The genetics of osteoporosis: vitamin D receptor polymorphisms

Annu Rev Nutr. 1998;18:233-58. doi: 10.1146/annurev.nutr.18.1.233.


Osteoporosis is a metabolic bone disease characterized by low bone mass and deterioration of bone tissue that leads to bone fragility and an increase in fracture risk. It is a disease with a complex etiology that includes genetic and environmental contributors. Environmental factors that influence bone density include dietary factors-such as intakes of calcium, alcohol, and caffeine-and lifestyle factors-such as exercise and smoking. Ethnic differences in the propensity to nontraumatic bone fracture suggest that genetic factors are important. Recently, common allelic variations in he vitamin D receptor gene have been found to be associated with bone mineral density in racially diverse population groups, as well as in prepubertal girls, young adult and postmenopausal women, and men. However, many studies have not been able to find this association. Additional approaches, such as sib-pair analysis, will probably be necessary in the future to identify the important determinants of osteoporosis.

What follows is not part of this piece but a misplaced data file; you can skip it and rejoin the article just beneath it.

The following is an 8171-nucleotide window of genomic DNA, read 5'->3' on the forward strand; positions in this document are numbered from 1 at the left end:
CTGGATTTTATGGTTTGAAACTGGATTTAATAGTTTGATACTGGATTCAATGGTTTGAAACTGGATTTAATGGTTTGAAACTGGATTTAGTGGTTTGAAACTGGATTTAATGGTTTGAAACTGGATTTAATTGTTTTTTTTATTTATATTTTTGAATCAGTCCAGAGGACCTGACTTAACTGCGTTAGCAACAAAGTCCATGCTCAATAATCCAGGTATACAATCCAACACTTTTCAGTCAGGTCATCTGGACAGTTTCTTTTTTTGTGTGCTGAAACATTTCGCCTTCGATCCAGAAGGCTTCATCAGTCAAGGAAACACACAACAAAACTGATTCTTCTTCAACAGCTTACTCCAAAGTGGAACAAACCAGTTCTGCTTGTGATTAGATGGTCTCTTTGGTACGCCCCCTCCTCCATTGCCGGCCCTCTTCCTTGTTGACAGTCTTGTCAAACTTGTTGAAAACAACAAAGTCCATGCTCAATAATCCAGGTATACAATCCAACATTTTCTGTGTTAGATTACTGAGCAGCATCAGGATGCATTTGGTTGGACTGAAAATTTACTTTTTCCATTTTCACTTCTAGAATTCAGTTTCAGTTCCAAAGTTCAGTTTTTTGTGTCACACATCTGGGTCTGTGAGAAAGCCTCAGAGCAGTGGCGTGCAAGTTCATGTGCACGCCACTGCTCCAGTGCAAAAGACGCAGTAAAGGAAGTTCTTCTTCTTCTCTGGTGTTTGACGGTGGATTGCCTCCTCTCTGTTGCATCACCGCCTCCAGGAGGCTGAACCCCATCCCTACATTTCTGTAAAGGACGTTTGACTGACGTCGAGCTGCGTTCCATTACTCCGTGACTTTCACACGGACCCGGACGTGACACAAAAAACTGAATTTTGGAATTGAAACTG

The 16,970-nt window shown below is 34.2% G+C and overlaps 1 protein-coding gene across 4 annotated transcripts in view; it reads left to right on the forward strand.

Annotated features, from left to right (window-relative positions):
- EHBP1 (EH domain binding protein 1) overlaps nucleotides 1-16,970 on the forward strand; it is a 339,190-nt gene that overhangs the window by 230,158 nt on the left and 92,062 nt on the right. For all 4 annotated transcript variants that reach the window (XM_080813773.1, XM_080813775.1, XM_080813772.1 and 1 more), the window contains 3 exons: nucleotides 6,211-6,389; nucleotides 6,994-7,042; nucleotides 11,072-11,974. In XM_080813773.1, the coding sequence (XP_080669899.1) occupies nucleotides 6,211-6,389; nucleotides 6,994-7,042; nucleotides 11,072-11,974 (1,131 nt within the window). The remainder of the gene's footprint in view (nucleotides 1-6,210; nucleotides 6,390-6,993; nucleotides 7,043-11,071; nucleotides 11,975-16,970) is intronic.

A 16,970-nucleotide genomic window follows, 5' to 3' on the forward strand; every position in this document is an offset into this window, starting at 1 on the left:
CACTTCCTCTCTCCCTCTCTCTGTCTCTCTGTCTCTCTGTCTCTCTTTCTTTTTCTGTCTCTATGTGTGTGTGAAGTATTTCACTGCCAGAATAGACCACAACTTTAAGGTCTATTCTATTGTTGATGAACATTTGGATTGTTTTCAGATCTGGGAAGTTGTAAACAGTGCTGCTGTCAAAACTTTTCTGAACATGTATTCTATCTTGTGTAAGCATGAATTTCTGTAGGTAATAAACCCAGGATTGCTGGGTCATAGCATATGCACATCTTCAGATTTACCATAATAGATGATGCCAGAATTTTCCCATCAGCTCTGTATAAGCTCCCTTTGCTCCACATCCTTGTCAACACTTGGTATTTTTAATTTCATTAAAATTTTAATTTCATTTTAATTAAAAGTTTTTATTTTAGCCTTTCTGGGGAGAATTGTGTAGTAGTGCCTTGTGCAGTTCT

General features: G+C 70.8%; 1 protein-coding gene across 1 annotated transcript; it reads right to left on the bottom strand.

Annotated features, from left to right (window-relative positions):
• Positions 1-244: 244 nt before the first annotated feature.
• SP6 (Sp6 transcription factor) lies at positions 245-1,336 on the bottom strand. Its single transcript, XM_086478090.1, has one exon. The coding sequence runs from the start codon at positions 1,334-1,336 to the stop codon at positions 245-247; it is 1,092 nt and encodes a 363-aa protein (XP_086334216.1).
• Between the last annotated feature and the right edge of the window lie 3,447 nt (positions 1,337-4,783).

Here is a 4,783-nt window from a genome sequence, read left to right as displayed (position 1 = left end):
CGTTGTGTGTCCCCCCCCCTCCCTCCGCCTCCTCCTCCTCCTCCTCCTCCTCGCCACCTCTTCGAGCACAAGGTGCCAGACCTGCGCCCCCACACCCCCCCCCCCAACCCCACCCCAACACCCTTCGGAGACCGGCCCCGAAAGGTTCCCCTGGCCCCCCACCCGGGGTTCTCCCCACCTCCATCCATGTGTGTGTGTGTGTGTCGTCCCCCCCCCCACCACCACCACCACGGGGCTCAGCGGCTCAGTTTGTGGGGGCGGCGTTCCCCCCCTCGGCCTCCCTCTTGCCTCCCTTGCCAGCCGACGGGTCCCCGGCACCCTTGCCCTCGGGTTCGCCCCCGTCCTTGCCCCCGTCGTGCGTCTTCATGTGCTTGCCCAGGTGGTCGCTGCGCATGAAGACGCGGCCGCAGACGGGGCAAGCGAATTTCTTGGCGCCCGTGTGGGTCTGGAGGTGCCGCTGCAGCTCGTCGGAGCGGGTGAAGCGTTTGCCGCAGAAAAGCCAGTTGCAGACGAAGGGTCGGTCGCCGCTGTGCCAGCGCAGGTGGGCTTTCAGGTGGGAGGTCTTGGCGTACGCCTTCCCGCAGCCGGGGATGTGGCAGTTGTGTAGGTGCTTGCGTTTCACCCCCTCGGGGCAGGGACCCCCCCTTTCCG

Publication types

  • Research Support, U.S. Gov't, Non-P.H.S.
  • Review

MeSH terms

  • Adult
  • Bone Density
  • Female
  • Genetic Markers
  • Genotype
  • Humans
  • Male
  • Osteoporosis / genetics*
  • Polymorphism, Genetic*
  • Receptors, Calcitriol / genetics*


  • Genetic Markers
  • Receptors, Calcitriol